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Bush

Snoop Dogg teams with Pharrell Williams for a bright nostalgia trip

Snoop Dogg

ATLANTA, GA - APRIL 17: Snoop Dogg attends a private listening session for his new album "Bush" at Club Tongue & Groove on April 17, 2015 in Atlanta, Georgia. (Photo by Prince Williams/WireImage)

Prince Williams/Getty

Snoop Dogg’s 13th album plays like the flip side to Kendrick Lamar’s To Pimp a Butterfly: Where Lamar used funk to dramatize the struggles of a Compton native, Bush uses the genre’s rhythmic groove to portray Los Angeles as a smoky, sexy, sunshiny wonderland where every day feels like a block party. The one and only D-O-double G is back home after a minor detour to Jamaica as Snoop Lion — and he’s reunited with Pharrell Williams, his most effective producer since 2000, who helps him dig deeper than ever into the Seventies vibes that have peppered his career.

From the moment opening track “California Roll” hits its “Drop It Like It’s Hot”-ish bass line, Bush is a pleasant stroll down memory lane. Heroes like Stevie Wonder (who plays harmonica on the album opener) and Charlie Wilson (who sings on “Peaches N Cream”) help transport the album to Snoop and Pharrell’s favorite decade. (The intro to “This City” also carries strong echoes of George Clinton, a collaborator and inspiration since Snoop’s Doggystyle days.) Neither of them is a stranger to the rapper — he featured Wilson on 2004’s “Signs” and sampled Wonder on 2006’s “Conversations” — but here they are subtly woven into the mix, rather than just adding some cred to the liner notes.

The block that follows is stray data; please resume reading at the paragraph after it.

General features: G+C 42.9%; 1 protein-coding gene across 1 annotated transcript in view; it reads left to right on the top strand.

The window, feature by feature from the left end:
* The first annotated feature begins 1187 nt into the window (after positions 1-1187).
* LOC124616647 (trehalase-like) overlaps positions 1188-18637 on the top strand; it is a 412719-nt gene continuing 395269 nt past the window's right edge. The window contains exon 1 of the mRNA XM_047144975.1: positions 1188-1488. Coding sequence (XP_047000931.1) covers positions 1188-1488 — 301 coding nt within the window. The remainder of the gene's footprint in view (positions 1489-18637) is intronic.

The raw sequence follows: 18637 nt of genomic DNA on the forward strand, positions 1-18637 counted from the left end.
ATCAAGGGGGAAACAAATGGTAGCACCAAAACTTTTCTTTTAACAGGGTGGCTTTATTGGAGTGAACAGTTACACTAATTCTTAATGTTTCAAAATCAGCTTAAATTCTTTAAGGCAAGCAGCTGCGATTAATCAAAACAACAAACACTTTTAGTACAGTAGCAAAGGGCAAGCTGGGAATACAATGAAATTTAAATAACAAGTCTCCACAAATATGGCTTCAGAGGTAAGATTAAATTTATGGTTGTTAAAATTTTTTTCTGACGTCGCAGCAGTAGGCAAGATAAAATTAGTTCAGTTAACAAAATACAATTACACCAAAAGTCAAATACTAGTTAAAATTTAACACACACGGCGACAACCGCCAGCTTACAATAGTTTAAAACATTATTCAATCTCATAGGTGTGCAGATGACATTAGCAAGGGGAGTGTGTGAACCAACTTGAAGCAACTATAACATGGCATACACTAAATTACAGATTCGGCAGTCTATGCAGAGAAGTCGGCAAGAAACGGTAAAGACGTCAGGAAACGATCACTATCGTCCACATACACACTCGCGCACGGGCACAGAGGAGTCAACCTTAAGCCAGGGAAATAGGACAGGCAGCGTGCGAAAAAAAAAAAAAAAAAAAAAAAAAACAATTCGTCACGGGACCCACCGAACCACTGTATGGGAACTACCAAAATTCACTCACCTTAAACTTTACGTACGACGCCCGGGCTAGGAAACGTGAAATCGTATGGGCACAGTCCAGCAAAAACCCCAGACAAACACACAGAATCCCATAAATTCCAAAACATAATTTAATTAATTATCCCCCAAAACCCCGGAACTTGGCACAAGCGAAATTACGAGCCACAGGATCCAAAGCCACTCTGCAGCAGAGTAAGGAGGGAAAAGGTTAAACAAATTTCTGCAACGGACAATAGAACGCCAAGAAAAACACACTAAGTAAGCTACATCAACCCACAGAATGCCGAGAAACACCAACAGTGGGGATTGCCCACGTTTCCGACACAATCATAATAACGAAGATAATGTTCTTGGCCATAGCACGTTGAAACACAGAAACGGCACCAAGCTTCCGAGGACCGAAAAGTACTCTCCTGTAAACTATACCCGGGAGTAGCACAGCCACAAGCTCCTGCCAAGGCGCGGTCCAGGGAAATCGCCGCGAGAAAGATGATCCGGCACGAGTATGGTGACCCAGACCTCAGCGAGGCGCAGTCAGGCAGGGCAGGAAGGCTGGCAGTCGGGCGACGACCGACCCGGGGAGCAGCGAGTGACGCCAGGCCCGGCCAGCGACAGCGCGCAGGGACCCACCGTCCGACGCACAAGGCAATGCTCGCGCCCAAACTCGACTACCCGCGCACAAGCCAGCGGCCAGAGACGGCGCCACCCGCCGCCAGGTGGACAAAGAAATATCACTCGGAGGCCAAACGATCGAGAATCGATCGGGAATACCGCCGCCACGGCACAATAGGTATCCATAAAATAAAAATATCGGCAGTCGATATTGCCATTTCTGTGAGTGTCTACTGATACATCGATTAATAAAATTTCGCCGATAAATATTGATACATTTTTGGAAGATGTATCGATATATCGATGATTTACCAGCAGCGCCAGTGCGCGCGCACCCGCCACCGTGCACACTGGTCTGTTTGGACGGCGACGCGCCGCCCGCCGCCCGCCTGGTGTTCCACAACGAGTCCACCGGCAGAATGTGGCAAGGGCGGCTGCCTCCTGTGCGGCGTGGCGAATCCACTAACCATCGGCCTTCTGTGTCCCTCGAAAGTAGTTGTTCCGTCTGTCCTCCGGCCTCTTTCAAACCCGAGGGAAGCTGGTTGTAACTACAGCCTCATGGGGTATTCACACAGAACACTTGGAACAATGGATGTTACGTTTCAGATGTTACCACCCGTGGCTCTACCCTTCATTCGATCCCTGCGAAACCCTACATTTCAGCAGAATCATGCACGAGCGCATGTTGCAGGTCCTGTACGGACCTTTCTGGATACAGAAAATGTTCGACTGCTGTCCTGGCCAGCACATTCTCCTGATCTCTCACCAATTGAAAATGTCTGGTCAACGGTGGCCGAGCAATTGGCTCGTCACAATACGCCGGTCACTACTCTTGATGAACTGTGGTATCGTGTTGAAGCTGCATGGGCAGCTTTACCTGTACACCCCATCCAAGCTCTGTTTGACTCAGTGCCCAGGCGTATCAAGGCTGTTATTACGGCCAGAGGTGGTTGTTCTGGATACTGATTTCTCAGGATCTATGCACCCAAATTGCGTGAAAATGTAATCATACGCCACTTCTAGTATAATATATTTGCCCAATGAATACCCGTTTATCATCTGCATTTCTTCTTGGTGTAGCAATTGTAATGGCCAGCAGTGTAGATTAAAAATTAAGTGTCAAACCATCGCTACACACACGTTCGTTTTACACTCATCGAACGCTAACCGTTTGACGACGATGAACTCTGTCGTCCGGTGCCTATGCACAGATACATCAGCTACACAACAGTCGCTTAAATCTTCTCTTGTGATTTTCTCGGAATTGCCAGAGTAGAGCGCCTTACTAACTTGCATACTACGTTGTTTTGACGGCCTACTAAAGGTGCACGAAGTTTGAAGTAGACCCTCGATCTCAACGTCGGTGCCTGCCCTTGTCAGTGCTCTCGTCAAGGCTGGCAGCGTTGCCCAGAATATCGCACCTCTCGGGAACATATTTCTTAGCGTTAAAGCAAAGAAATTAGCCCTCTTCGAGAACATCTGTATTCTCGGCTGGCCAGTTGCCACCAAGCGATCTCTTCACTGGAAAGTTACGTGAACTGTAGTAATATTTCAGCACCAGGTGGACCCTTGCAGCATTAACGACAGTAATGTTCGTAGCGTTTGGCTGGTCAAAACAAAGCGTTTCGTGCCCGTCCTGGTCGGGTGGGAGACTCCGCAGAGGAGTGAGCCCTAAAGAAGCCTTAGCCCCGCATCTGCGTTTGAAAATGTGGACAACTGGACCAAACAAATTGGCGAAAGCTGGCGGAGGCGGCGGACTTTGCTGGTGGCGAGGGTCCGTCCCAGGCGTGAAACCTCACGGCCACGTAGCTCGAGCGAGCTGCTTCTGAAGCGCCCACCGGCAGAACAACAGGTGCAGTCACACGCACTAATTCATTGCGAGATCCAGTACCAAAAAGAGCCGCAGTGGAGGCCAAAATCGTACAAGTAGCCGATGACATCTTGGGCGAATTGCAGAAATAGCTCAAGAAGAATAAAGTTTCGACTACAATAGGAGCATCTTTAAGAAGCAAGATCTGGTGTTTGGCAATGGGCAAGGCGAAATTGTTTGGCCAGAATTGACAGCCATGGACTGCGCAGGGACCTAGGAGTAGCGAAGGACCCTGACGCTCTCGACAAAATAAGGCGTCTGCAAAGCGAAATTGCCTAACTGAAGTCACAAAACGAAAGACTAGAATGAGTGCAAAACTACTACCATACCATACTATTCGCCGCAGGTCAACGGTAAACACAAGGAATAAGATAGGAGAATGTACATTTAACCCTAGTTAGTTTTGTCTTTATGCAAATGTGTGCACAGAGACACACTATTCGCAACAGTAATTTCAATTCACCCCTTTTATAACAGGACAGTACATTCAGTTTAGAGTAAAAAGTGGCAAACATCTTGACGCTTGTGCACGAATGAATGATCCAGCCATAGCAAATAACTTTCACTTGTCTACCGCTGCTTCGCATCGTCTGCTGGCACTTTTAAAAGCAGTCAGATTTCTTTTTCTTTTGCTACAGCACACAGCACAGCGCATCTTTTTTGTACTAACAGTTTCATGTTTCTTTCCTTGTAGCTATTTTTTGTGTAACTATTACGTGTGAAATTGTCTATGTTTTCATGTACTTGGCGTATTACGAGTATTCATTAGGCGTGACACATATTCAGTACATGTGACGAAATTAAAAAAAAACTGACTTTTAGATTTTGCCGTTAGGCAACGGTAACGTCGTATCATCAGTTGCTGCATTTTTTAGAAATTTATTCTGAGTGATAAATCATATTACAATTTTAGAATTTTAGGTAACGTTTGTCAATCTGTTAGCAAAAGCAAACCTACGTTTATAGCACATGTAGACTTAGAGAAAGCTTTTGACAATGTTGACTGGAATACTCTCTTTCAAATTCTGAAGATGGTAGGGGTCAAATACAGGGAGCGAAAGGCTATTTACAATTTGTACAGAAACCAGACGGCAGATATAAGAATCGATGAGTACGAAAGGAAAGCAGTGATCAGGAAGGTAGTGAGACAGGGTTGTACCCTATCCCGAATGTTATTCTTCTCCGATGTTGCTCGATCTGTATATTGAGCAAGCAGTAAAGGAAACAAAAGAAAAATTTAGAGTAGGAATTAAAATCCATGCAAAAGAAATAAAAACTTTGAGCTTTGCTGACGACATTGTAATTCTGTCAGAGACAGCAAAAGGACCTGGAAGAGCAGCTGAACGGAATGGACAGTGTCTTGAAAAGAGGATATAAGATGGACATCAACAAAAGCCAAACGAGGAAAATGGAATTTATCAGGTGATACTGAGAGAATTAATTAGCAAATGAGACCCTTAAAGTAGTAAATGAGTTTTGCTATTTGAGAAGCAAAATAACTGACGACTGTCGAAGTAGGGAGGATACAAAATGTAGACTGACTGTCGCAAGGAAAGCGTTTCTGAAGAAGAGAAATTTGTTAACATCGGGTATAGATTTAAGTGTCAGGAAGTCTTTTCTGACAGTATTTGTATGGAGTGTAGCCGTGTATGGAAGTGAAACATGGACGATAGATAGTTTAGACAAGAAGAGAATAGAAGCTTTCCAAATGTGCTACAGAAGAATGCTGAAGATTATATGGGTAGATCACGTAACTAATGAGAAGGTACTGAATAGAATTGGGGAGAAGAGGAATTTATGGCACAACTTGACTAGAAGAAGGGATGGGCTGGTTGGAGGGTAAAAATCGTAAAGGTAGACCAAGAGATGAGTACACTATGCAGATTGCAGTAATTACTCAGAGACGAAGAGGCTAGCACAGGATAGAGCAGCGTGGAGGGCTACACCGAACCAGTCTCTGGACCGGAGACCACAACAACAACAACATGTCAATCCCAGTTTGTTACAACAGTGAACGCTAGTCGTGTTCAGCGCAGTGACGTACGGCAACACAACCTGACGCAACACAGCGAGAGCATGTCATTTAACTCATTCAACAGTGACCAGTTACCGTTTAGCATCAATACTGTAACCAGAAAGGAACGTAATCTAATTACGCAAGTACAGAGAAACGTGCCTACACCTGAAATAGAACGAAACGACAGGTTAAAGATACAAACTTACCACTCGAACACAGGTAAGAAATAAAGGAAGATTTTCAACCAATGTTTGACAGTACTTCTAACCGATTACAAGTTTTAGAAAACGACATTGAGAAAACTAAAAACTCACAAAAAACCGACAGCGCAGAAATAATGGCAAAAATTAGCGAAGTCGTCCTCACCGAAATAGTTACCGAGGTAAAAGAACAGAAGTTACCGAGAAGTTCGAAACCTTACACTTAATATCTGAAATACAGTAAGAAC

There’s a timeless quality to Snoop’s goofy charm; when he sings lyrics like “I’m just a squirrel, tryna get a nut,” he sounds looser than most rappers with 20-plus years of experience could ever imaginably be.

In This Article: Snoop Dogg

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